Accuracy in Media

NBC News says President Trump is obsessed with Amazon.

But it looks like NBC News is so obsessed with protecting Amazon from the president’s criticisms that it’s willing to do a little lackluster reporting of its own.

On Thursday, the NBC News website carried a story under the headline, “Donald Trump is going after Amazon and Jeff Bezos, again,” with a subhead that read, “President Donald Trump on Thursday tweeted about his desire to regulate Amazon, the e-commerce giant run by CEO Jeff Bezos.”

It quotes the president’s tweet: “I have stated my concerns with Amazon long before the Election. Unlike others, they pay little or no taxes to state & local governments, use our Postal System as their Delivery Boy (causing tremendous loss to the U.S.), and are putting many thousands of retailers out of business.”

NBC News reported the tweet came a day after a story appeared in Axios, an e-newsletter for Washington insiders, that said Trump had been ‘obsessed’ by the company, particularly how it is taxed and how it uses the U.S. Postal Service to deliver its packages.

“Meanwhile, Trump has not shown signs of interest in the ongoing Facebook controversy that linked user data from 50 million members of the social network with a data analysis firm used by his 2016 campaign, Cambridge Analytica, Axios reported.”

Those matters are related only in the minds of mainstream media.

Taxing internet sales has been a vexing problem for governments since the dawn of the Internet. Local store owners argue that price difference involved in the tax gives internet sellers an advantage over brick-and-mortar merchants who hire residents, fund community initiatives and serve local public.

Congress has considered legislation on the matter over the years, and a case dealing with internet taxation has reached the Supreme Court.

As for the Postal Service, Trump claimed the deal it made to deliver Amazon packages is a money loser and that the Postal Service should charge it more.

NBC News says this is way off base.

“Amazon ships millions of packages around the U.S. each year, but Trump’s claims that the retailer is unfairly using the United States Postal Service and causing ‘tremendous loss’ is incorrect.”

It says the USPS is losing money, which is true – it has lost $5 billion in the last year and $55 billion since 2007 – but that “delivering packages has been the bright spot in its annual financial report.” Overall volume declined by 5 billion pieces the previous year, but packages increased by 589 million, it pointed out.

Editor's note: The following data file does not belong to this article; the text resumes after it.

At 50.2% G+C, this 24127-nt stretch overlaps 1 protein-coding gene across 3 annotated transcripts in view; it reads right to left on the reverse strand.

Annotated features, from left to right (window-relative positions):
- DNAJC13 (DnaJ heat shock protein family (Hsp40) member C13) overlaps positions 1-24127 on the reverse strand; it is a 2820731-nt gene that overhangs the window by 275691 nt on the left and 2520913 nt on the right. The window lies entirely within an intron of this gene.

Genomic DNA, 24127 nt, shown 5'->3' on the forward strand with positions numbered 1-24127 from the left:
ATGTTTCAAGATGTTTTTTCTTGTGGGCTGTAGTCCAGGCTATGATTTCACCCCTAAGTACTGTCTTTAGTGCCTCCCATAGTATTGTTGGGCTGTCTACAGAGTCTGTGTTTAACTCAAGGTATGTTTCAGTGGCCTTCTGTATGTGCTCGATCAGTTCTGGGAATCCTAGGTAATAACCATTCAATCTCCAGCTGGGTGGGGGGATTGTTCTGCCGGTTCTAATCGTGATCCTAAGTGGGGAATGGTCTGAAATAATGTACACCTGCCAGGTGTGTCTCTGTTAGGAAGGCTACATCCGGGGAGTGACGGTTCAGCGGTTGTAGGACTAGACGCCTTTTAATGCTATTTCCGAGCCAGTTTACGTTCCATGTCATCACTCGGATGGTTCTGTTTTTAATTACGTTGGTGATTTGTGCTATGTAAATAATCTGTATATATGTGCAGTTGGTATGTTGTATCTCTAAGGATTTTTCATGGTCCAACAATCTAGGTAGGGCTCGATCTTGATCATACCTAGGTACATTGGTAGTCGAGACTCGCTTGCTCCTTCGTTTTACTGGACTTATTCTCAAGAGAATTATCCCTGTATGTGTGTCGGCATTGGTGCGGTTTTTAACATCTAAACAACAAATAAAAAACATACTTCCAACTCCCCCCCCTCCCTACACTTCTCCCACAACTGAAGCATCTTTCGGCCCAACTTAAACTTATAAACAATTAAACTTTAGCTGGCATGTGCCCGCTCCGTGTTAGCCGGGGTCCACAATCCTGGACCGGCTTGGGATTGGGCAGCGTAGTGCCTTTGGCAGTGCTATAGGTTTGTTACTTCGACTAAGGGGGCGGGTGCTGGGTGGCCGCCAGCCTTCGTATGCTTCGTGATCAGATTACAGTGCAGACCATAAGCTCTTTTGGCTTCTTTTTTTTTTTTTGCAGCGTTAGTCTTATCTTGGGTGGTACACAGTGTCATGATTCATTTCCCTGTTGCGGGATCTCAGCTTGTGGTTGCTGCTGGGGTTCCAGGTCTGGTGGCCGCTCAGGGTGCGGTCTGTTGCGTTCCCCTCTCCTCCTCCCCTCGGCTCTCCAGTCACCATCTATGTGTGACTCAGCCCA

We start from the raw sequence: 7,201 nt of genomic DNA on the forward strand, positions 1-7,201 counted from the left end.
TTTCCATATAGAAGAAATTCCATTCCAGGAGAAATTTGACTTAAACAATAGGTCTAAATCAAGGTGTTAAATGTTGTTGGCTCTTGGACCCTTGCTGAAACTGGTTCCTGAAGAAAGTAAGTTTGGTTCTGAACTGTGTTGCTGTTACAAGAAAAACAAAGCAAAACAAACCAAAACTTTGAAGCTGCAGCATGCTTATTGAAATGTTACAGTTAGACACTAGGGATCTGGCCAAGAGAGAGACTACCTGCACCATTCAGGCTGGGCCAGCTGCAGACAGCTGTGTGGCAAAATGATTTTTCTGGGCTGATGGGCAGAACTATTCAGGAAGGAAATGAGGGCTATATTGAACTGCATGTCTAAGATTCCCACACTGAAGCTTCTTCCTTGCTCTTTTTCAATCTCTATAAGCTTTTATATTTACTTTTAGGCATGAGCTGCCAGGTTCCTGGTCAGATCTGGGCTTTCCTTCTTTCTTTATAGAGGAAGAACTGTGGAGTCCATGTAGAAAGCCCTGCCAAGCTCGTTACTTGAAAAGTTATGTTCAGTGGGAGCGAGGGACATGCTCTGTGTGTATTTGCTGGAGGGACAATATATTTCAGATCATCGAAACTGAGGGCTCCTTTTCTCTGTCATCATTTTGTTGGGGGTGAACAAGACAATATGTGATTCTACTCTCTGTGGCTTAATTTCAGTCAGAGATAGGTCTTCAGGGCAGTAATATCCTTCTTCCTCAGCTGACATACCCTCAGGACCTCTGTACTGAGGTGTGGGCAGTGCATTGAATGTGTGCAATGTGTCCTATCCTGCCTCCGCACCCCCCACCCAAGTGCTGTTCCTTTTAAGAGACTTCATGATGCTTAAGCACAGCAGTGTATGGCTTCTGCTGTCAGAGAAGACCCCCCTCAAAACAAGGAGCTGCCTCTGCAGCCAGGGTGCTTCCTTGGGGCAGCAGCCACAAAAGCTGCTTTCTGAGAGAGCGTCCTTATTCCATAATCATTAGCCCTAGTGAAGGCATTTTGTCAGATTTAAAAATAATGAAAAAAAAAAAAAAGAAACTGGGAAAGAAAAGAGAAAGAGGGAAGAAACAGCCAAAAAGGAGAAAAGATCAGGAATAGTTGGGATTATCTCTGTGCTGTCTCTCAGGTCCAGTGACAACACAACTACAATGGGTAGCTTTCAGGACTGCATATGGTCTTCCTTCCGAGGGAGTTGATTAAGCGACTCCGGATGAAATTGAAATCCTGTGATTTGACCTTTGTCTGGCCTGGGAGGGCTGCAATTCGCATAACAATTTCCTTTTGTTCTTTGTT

They have this cool system, NBC News reports, where Amazon “relies on its network of fulfillment and sortation centers to get everything ready and then deliver the parcel to the post office that is closest to the customer. The postal service then takes care of the last mile or so, making sure the order gets into the hands of the customer.”

Only, the more packages the Postal Service delivers for Amazon, the more money it loses.

The Wall Street Journal, citing a study by Citigroup, found the Postal Service spends $3.46 per package to deliver for Amazon but receives only $2 from the company for doing so. The Postal Service now delivers two-thirds of Amazon’s packages.

It operates Sunday package delivery – in which employees can get up to triple their hourly rate if a holiday is involved – almost solely to serve Amazon. It spent $200 million three years ago to purchase handheld scanners to process Amazon honors and $5 billion on 190,000 delivery vehicles designed to better suit the needs of Amazon.

Since 2007, the Postal Service has been required to allocate 5.5 percent of its fixed costs – those for the trucks, buildings, employees, etc. – to package delivery and to reflect this in the price. Only, with Amazon increasingly taking advantage of a deal unavailable to any of its competitors, the Postal Service now spends 25 percent of its resources on package delivery.

Trump is right: The balance sheet would look much worse if the Postal Service was candid about this spending and much better if it quit taking these losses for Amazon.

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